IT is quite easy to be pessimistic when one has experienced many disappointments. I have mentioned in the past I refer to myself as a defensive pessimist. The first time I heard this term was in one of my psychology classes. The term fit me like a custom-made suit. Through classroom discussions I learned some new things about myself. I would not be labeled a “downer,” but I never was one to look on the bright side of a situation. This I found out was a good thing because me and people with a similar mindset prepare for the worst in a situation, but are quicker to adapt then those who stay positive. I will give you an example of something that happened to me this week. MY furnace had to be replaced immediately. The HVAC company offered a 36 month payment plan, interest free. Who would not want to take advantage of this offer? However, as I was filling out the online application I noticed the issuing bank was the same bank I had a horrible time with when I refinanced my mortgage. Just to give you a reference point this bank had my mortgage and my application to refinance it was declined one time because no one at the bank checked off the prefix Mr. So now as I continued the application process a part of my brain was already planning for the worst. I was coming up with a couple of backup plans if the bank was going to hassle me again. Sure enough the bank responded to my application by only giving me a $900.00 credit limit. I will spare you the foul language; only telling you my FICA score is 834-840. I called the bank with no fear because I had my options but in 15 minutes they increased my credit limit to $9500.00. If this did not happen I would still be able to keep my appointment for the new furnace; could an optimist make the needed adjustments? Something to ponder as you watch this colorful, animated adventure film.   WHEN one of the townsfolk was kidnapped optimist Poppy, voiced by Anna Kendrick (The Accountant, Mike and Dave Need Wedding Dates), was positive she could save her fellow troll. It only meant working with the pessimist Branch, voiced by Justin Timberlake (Friends with Benefits, Runner Runner). This film festival winning comedy had a fun soundtrack to accompany the kaleidoscopic scenes. Though the movie was geared towards children, adults could find things they would like about the story. For me the idea of working together resonated strongly in the script. The story was basic, offering very little in originality; I felt as if the purpose of the movie was to make troll dolls popular again. With that being said let me tell you the things that kept my interest through this picture were the use of sarcasm, the dancing, song selection and the color palette. What you see in the trailer is pretty much what you get in the film. I try my best not to go into a movie theater with expectations, but I have to say this film was easy fun. There was a brief extra scene during the credits.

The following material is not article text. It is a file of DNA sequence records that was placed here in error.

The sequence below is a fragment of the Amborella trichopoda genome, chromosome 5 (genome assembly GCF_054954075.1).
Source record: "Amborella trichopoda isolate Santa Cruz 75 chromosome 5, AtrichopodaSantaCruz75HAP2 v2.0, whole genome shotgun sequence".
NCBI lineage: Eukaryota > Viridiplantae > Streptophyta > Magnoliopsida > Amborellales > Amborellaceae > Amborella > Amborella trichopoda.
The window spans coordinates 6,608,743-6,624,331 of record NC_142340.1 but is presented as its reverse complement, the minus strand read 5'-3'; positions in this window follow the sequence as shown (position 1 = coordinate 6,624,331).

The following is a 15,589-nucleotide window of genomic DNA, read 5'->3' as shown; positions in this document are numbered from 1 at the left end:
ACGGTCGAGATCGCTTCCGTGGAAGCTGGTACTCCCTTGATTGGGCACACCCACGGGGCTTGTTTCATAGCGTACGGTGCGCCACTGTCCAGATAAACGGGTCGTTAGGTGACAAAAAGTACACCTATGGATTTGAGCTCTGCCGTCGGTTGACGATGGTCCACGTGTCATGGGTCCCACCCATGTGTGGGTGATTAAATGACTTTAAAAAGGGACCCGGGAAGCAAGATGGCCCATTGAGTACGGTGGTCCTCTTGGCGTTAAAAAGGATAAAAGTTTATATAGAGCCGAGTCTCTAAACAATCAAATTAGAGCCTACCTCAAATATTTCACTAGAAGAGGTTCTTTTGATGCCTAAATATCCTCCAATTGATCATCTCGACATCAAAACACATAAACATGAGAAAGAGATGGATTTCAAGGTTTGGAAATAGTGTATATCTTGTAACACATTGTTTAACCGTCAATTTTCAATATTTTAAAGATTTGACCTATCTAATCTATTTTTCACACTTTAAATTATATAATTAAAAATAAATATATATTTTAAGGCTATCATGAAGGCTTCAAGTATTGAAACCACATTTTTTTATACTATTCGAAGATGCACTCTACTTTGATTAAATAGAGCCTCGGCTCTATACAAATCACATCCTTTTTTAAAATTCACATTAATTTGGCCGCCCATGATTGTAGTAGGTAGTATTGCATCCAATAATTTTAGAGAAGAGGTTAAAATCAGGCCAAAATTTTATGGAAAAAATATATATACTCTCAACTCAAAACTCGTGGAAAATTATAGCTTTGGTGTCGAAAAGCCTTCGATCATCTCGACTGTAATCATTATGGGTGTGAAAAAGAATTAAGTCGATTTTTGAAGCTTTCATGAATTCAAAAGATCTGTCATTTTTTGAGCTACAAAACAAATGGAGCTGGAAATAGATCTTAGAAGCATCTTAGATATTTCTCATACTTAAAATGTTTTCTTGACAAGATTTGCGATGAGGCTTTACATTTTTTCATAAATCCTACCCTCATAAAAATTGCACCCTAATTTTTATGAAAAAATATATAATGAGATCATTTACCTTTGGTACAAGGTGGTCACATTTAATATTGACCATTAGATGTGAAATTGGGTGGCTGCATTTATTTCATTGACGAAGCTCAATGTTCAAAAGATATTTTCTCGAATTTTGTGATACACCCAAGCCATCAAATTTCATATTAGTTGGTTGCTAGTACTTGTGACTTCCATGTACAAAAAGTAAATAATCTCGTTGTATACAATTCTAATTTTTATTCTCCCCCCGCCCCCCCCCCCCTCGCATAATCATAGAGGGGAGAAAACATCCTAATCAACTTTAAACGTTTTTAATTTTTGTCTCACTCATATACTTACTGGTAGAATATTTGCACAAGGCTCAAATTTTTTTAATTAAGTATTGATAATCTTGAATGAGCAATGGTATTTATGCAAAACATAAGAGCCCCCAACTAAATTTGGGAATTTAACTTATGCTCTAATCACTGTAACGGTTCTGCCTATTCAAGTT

2 ¾ stars

 

 

Flash Movie Review: The Dressmaker